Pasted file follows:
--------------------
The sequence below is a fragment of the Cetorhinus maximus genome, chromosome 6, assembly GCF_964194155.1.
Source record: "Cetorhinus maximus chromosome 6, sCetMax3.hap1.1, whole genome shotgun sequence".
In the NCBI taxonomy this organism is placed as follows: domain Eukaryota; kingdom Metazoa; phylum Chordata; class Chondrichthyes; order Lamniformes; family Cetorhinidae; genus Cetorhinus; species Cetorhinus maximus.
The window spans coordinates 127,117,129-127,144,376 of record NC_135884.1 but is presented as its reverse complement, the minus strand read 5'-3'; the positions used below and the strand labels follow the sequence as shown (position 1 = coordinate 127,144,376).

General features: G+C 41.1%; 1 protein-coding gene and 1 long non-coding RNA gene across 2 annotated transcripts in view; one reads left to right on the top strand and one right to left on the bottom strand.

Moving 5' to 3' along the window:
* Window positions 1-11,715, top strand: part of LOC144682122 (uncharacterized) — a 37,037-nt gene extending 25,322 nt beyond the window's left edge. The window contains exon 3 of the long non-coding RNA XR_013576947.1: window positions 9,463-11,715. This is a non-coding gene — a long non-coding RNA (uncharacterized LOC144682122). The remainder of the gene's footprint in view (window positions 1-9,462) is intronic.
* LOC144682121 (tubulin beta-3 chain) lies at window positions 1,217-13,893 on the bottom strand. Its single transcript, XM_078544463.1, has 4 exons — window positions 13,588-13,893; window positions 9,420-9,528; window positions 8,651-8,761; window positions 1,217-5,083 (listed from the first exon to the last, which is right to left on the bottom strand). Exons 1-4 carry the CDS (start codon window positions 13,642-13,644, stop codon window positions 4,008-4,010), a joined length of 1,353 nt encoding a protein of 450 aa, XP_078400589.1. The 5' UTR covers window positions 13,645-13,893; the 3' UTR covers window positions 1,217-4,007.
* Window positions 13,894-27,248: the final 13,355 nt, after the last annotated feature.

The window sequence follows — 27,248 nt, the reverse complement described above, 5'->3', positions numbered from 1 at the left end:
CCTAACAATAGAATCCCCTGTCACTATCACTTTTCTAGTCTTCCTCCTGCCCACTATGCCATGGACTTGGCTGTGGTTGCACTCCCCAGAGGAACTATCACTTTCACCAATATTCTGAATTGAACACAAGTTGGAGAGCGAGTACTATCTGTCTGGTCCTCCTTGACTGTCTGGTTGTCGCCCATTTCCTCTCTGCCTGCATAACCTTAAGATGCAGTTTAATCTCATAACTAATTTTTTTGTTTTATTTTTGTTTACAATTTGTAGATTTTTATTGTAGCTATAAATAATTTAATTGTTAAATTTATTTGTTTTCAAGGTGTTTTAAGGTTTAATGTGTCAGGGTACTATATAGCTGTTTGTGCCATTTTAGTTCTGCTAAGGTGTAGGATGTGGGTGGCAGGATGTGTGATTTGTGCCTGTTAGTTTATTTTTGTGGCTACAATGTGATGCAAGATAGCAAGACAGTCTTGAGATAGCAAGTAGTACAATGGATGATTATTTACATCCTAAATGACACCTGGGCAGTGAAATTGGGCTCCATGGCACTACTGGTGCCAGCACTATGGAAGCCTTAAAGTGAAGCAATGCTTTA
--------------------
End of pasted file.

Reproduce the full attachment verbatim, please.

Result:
The sequence below is a fragment of the Cetorhinus maximus genome, chromosome 6, assembly GCF_964194155.1.
Source record: "Cetorhinus maximus chromosome 6, sCetMax3.hap1.1, whole genome shotgun sequence".
In the NCBI taxonomy this organism is placed as follows: domain Eukaryota; kingdom Metazoa; phylum Chordata; class Chondrichthyes; order Lamniformes; family Cetorhinidae; genus Cetorhinus; species Cetorhinus maximus.
The window spans coordinates 127,117,129-127,144,376 of record NC_135884.1 but is presented as its reverse complement, the minus strand read 5'-3'; the positions used below and the strand labels follow the sequence as shown (position 1 = coordinate 127,144,376).

General features: G+C 41.1%; 1 protein-coding gene and 1 long non-coding RNA gene across 2 annotated transcripts in view; one reads left to right on the top strand and one right to left on the bottom strand.

Moving 5' to 3' along the window:
* Window positions 1-11,715, top strand: part of LOC144682122 (uncharacterized) — a 37,037-nt gene extending 25,322 nt beyond the window's left edge. The window contains exon 3 of the long non-coding RNA XR_013576947.1: window positions 9,463-11,715. This is a non-coding gene — a long non-coding RNA (uncharacterized LOC144682122). The remainder of the gene's footprint in view (window positions 1-9,462) is intronic.
* LOC144682121 (tubulin beta-3 chain) lies at window positions 1,217-13,893 on the bottom strand. Its single transcript, XM_078544463.1, has 4 exons — window positions 13,588-13,893; window positions 9,420-9,528; window positions 8,651-8,761; window positions 1,217-5,083 (listed from the first exon to the last, which is right to left on the bottom strand). Exons 1-4 carry the CDS (start codon window positions 13,642-13,644, stop codon window positions 4,008-4,010), a joined length of 1,353 nt encoding a protein of 450 aa, XP_078400589.1. The 5' UTR covers window positions 13,645-13,893; the 3' UTR covers window positions 1,217-4,007.
* Window positions 13,894-27,248: the final 13,355 nt, after the last annotated feature.

The window sequence follows — 27,248 nt, the reverse complement described above, 5'->3', positions numbered from 1 at the left end:
CCTAACAATAGAATCCCCTGTCACTATCACTTTTCTAGTCTTCCTCCTGCCCACTATGCCATGGACTTGGCTGTGGTTGCACTCCCCAGAGGAACTATCACTTTCACCAATATTCTGAATTGAACACAAGTTGGAGAGCGAGTACTATCTGTCTGGTCCTCCTTGACTGTCTGGTTGTCGCCCATTTCCTCTCTGCCTGCATAACCTTAAGATGCAGTTTAATCTCATAACTAATTTTTTTGTTTTATTTTTGTTTACAATTTGTAGATTTTTATTGTAGCTATAAATAATTTAATTGTTAAATTTATTTGTTTTCAAGGTGTTTTAAGGTTTAATGTGTCAGGGTACTATATAGCTGTTTGTGCCATTTTAGTTCTGCTAAGGTGTAGGATGTGGGTGGCAGGATGTGTGATTTGTGCCTGTTAGTTTATTTTTGTGGCTACAATGTGATGCAAGATAGCAAGACAGTCTTGAGATAGCAAGTAGTACAATGGATGATTATTTACATCCTAAATGACACCTGGGCAGTGAAATTGGGCTCCATGGCACTACTGGTGCCAGCACTATGGAAGCCTTAAAGTGAAGCAATGCTTTA